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Republicans to force issue of gay ‘marriage’

- The Washington Times - Wednesday, September 3, 2003

Senate Republicans plan to use a hearing this week to force Democrats to take firm positions on same-sex "marriages," a prospect that could prove particularly dicey for some presidential candidates.

Sen. John Cornyn, Texas Republican and member of the Senate Judiciary Committee, scheduled a hearing tomorrow on the Defense of Marriage Act (DOMA) to find out if it has been threatened by recent court rulings.

"I believe we must do whatever it takes to safeguard the institution of marriage and ensure that the principles defined in DOMA remain the law of the land," said Mr. Cornyn, chairman of the panel's subcommittee on the Constitution, civil rights and property rights.

"This hearing will remind people why traditional marriage is so important for a healthy society, and will determine the extent of the threat posed to DOMA by judicial activism in light of recent court decisions and pending cases."

If Republicans determine that DOMA is under threat, they said they will consider drafting an amendment to the Constitution that would inoculate it from any future court rulings.

Senate Majority Leader Bill Frist, Tennessee Republican, has said he strongly supports turning DOMA into a constitutional amendment. After initially shying away from the issue, President Bush said an amendment remains an option he would consider.

A spokesman from the Howard Dean campaign, former Vermont governor and a Democratic front-runner, said yesterday that Mr. Dean supports overturning DOMA and strongly opposes an amendment.

David Smith, spokesman for the Human Rights Campaign, called DOMA and the current effort "a mean-spirited attack on gay families."

"Gay families are living in every corner of every county in every state of this country," Mr. Smith said. "Many of these families are raising children and they simply want the same rights, benefits and security granted to other families."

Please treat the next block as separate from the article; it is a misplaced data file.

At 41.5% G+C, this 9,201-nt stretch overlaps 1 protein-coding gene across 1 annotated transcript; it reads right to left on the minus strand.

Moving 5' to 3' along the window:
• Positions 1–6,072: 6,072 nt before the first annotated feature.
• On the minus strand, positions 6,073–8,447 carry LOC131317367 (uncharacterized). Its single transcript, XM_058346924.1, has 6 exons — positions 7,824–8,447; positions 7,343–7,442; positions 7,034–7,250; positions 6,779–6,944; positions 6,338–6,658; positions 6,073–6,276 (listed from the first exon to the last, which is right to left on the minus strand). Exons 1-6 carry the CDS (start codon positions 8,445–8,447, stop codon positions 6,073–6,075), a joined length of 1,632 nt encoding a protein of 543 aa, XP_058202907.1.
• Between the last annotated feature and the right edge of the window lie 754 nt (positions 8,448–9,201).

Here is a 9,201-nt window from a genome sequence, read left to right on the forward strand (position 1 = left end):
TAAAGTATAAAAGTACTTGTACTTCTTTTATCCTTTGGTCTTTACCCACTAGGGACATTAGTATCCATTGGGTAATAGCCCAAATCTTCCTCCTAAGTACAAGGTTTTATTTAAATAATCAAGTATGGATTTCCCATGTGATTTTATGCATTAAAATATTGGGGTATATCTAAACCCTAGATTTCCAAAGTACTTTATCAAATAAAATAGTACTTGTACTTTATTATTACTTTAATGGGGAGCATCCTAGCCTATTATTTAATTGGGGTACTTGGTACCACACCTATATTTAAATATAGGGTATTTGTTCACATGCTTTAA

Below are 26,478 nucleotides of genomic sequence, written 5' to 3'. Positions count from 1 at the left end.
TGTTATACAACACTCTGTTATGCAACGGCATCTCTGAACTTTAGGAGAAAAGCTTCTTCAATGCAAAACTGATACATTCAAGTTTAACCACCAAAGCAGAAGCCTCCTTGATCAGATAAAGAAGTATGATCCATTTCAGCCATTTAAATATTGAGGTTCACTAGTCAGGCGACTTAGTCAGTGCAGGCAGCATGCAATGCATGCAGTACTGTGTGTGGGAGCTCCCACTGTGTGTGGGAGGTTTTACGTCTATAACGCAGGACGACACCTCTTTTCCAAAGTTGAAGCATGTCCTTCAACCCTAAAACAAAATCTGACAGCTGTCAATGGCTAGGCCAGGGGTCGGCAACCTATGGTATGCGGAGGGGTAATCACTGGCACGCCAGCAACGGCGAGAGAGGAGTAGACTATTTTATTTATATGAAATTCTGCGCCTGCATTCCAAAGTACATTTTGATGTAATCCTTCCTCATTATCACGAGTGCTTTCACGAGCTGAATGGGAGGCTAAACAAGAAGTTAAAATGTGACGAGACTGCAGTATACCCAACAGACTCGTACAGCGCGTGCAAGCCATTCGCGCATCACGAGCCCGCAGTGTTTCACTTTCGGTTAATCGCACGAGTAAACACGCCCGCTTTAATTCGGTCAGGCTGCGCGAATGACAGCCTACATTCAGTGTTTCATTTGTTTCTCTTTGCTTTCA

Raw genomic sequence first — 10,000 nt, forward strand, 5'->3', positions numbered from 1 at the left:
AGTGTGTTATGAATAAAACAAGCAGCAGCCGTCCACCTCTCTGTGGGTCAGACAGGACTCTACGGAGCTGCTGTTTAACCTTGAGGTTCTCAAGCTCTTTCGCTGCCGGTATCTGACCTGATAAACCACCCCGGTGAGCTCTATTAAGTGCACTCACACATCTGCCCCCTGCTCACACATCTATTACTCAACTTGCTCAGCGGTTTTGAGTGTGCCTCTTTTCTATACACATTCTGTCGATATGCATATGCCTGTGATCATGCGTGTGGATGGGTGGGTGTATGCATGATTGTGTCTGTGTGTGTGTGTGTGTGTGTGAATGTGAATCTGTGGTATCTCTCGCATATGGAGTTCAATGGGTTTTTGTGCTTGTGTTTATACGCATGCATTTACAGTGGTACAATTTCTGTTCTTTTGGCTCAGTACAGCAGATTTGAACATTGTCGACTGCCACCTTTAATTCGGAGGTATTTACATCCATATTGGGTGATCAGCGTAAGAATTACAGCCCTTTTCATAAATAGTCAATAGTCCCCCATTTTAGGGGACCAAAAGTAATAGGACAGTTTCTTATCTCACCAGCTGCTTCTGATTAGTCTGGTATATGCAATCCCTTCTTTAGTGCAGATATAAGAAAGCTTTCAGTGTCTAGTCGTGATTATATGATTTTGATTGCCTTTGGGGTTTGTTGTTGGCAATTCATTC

Just months ago, DOMA was a faint memory that had passed the House and Senate overwhelmingly in 1996. But this summer's Supreme Court ruling striking down a Texas sodomy law caused some to wonder if DOMA was quite so settled.

In addition, similar laws have been challenged in state courts, such as in Massachusetts.

"There was no threat to DOMA, but now there is possibly a very real threat," said Don Stewart, spokesman for Mr. Cornyn. "Judicial activism has forced our hand."

Republicans point to several cases where courts have overruled laws defining marriage as a union between a man and a woman.

In 1993, for instance, Hawaii's supreme court struck down just such a law. Five years later, that ruling was rendered moot by an amendment to the state's constitution defining marriage as existing only between one man and one woman.

Republicans worry that even the U.S. Supreme Court -- dominated by GOP nominees -- might undo DOMA.

"There's a very real potential threat that they could overturn DOMA," Mr. Stewart said.

Opponents of a DOMA amendment dismissed those threats and accused Republicans of raising the issue simply to make political hay on the eve of a presidential campaign.

"The posturing we've seen so far has all the earmarks of political maneuvering to tee up an issue for next year's campaigns by toying once again with the U.S. Constitution," said one Democratic aide. "Federal law already defines marriage, and no court has questioned that law."

Sen. John Kerry of Massachusetts was one of only 14 senators and the only major contender for the Democratic ticket to vote against DOMA in 1996. Sens. Joe Lieberman of Connecticut and Bob Graham of Florida voted for the measure. Sen. John Edwards of North Carolina and Rep. Dennis J. Kucinich of Ohio weren't elected to Congress at the time.

The Edwards campaign didn't responded to inquiries yesterday about whether it would support a DOMA amendment.

Mr. Smith, of Human Rights Campaign, called it "a wedge issue in an election year. The timing is certainly suspect."

But Elizabeth Keys, spokeswoman for the Senate Republican Conference, said no political games are at play.

"The marriage amendment is not an issue we even looked to put on the agenda," she said. "But we are ready to respond if the liberal Democrats continue to press the courts to undermine the legal status of traditional marriage."